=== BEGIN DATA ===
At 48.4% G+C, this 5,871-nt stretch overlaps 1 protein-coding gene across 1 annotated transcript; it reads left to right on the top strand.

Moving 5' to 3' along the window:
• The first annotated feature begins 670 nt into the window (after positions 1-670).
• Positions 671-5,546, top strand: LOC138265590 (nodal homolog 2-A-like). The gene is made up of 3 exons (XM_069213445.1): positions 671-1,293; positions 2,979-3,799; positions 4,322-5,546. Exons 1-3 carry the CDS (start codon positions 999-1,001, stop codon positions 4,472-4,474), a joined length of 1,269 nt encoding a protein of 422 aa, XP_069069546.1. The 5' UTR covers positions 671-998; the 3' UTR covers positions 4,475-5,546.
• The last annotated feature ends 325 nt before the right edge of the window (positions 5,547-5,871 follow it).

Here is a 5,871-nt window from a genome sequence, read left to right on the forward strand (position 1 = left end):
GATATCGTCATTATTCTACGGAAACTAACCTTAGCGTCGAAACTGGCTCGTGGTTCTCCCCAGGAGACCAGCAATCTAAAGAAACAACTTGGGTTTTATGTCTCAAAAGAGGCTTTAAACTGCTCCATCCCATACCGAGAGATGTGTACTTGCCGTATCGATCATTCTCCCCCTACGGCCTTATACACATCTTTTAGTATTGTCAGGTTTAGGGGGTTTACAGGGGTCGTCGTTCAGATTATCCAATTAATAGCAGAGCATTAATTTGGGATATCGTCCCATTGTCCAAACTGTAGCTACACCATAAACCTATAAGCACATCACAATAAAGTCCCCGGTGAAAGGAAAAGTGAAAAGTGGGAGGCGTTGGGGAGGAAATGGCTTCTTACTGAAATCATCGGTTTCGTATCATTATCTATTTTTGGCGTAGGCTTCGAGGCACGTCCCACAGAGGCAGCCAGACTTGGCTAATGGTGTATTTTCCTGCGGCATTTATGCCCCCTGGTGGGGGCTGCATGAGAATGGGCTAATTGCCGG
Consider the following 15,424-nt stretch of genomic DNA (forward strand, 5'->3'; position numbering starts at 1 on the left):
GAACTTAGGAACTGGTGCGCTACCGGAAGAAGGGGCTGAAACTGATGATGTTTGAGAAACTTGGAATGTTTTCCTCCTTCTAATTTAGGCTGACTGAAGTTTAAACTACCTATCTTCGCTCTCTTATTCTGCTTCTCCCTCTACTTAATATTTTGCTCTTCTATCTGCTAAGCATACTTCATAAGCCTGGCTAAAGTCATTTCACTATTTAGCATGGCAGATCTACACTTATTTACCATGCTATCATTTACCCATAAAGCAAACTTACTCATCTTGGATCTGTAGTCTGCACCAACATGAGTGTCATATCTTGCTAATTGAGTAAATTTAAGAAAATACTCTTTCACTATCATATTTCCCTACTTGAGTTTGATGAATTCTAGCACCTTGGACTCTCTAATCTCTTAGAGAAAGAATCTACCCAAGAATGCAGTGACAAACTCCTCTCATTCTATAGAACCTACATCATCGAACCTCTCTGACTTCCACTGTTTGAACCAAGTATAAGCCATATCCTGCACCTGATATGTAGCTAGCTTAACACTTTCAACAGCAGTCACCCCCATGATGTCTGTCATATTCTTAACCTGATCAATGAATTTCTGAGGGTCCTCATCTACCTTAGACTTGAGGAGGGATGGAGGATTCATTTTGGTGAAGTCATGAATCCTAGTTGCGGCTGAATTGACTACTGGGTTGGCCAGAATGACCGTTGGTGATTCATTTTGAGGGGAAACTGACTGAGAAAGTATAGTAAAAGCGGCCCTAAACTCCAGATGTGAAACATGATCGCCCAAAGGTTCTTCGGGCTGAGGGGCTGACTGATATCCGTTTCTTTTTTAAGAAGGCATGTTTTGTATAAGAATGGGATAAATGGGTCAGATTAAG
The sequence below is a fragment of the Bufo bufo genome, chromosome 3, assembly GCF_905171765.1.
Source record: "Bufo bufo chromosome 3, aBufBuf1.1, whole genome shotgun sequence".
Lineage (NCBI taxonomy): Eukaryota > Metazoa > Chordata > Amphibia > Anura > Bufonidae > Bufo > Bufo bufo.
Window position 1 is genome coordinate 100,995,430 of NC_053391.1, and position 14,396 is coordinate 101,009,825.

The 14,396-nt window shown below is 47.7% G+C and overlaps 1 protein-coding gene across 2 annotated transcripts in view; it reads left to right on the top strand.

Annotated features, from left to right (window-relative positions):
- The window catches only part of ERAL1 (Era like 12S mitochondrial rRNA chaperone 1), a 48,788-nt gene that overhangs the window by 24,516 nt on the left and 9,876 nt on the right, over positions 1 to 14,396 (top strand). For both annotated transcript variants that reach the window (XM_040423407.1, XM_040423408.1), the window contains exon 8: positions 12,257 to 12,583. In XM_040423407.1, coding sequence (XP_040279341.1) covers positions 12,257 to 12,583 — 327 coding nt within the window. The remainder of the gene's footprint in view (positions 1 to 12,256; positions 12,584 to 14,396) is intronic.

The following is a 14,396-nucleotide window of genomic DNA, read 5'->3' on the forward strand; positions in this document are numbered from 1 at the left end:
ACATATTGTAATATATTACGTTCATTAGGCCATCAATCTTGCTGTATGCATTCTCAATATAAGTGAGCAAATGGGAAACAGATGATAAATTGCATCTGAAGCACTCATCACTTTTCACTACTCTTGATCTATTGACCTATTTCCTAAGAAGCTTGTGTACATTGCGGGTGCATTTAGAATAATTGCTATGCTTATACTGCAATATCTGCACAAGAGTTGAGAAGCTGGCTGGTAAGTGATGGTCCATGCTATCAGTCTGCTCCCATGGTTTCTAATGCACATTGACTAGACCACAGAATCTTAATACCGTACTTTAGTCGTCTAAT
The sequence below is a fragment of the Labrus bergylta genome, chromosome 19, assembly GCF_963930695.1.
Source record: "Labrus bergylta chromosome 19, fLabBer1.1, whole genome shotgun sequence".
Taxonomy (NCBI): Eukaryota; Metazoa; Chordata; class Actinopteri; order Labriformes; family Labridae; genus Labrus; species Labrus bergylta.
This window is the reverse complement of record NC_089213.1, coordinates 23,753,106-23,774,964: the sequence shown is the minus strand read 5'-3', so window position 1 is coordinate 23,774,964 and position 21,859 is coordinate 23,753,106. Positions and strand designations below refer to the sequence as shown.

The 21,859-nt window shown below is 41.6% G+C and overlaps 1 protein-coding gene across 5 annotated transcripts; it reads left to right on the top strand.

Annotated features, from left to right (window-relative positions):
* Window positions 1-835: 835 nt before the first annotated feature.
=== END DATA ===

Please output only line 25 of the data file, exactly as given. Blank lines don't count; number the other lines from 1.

* Window positions 1-835: 835 nt before the first annotated feature.